Bhups Gill admits having “butterflies” even thinking about his ambition to become the Premier League’s first south Asian referee.
Gill and brother Sunny could potentially officiate a Championship match together as soon as this season, with the siblings making waves in the English game.
The two sons of Jarnail Singh – the first turbaned Sikh to referee in the English Football League – are proud to act as role models for theirs, and other, ethnic minority communities.
Hopefully we can inspire people of all ages, genders, ethnicities and sexualities to pick up a whistle or flag and be proud of it. My dad was and still is my role model and hopefully me and @sunny_gillgill can be that for future generations #pgmol#fa#breakingbarriers#kickitoutpic.twitter.com/LxKBRBZe9J— Bhups Singh Gill (@BhupsGill_ARef) March 18, 2021
And now, speaking together with their father, Bhups and Sunny are urging more people from ethnic minority backgrounds to take up the whistle.
“You get butterflies just thinking about the Premier League,” Bhups Gill told the Professional Game Match Officials Board’s (PGMOL) Breaking Barriers webinar.
“I am so close to it but I don’t really think about it.
“I know my next promotion is the Premier League, but I’ve just really got to work my socks off.”
Championship assistant referee Bhups and Vanarama National League referee Sunny had the perfect role model right at home, in father Jarnail.
The brothers are acutely aware that precious few other south Asians have that kind of tangible example from their own community when it comes to football officiating.
Aware the Asian community remains vastly under-represented in the refereeing stakes, the pair believe the time is right for more people from ethnic minority backgrounds to take on the challenge.
“We don’t sell referees as we should,” said Sunny Gill.
“No one knows what we go through in the week, how financially rewarding it can be, and there aren’t that many insights into how hard it is, but also how much fun it is.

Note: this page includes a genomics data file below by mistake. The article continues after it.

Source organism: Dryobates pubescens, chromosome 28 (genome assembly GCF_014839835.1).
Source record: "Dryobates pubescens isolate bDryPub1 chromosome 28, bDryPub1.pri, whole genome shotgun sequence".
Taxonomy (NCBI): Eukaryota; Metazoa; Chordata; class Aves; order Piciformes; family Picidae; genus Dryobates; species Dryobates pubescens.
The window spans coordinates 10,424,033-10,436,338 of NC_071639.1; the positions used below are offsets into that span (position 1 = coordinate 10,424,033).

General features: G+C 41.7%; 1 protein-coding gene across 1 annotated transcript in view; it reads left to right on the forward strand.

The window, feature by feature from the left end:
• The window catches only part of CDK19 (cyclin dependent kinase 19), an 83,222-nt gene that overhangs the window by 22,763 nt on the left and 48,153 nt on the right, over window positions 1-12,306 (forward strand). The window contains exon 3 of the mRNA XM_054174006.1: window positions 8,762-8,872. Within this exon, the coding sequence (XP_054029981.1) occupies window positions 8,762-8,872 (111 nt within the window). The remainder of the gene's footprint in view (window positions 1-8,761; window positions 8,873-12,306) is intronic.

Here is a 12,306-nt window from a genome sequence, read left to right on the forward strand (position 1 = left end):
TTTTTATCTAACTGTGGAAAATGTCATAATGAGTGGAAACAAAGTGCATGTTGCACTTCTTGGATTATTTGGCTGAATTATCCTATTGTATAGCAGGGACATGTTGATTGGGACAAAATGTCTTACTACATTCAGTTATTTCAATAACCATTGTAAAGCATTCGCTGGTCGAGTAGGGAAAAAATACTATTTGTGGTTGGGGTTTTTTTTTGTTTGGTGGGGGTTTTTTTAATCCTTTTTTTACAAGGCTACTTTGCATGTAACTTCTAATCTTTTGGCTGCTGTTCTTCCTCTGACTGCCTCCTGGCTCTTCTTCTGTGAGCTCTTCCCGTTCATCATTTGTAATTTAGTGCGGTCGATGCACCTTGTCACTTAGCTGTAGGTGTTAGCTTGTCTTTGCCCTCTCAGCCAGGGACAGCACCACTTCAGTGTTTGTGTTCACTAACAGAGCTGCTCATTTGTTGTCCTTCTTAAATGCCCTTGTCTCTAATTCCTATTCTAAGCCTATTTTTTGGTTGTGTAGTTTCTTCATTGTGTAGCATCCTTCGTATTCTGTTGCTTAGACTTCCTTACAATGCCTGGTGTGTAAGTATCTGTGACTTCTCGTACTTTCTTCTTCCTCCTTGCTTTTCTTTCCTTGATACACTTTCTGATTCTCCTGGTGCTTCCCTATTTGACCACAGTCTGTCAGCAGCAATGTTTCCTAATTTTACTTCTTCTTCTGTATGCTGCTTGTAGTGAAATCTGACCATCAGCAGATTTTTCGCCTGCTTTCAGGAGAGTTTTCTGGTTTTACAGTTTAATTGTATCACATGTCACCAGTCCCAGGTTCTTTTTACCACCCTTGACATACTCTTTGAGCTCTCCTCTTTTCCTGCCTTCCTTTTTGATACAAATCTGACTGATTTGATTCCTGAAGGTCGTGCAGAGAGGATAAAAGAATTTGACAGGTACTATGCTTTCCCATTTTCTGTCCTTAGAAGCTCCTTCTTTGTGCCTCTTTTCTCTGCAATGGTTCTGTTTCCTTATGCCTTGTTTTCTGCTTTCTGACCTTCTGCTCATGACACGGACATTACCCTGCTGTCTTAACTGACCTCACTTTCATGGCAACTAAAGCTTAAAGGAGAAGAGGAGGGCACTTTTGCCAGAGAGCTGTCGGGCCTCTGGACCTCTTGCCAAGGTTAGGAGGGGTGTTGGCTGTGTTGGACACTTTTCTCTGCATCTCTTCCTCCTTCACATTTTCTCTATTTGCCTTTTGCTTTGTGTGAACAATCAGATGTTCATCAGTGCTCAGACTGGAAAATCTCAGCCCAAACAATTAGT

“The media, the PGMOL, the FA; we have to do more in the public eye to sell what we do.
“If people were aware how we go about things; weekdays, match days, I think it would actually encourage more people to become referees.
“There isn’t enough minority representation, but the good thing is there’s a lot of work being done behind the scenes.
“The bottom line is we need more role models; from every ethnic background, going through the ranks.
“The more role models, the more they will see people at the top level who look like and are similar to them.”
Singh refereed more than 150 games in Leagues One, Two and the Championship between 2004 and 2010.
The chance of his two sons teaming up to take charge of a Championship match is one that would certainly provide a visible boost for future ethnic minority inclusion in football officiating.
“At the moment, my brother and I could referee together in the Championship,” said Sunny Gill.
“I wouldn’t have thought it could happen so quickly even two years ago, no way.
“It’s possible, but it’s up to us.”
From top referee to proud dad, Singh revealed his delight at seeing the new generations take the game forward.
“I’m even prouder to watch them do this than they were watching me,” said Singh.
“As a father it’s nice for children to carry on what they are doing.
“But what they’ve achieved, my heart’s so big, I’m so proud of them.
“Hopefully they can keep going further and realise their dreams.
“Our parents came to this country with two pounds in their pockets, and their first priority was to tell their children get an education or have your own business.
“When we first came here, football was a bonus; there was no incentive to go further or think about it as a career.
“But the temperament in those days is completely different from what it is now, as parents.
“For my sons’ generation, we know there is a career path in refereeing and sport.
“So if the child has the ability then as parents it’s up to us to foster that as much as we can. So that’s changed already.”
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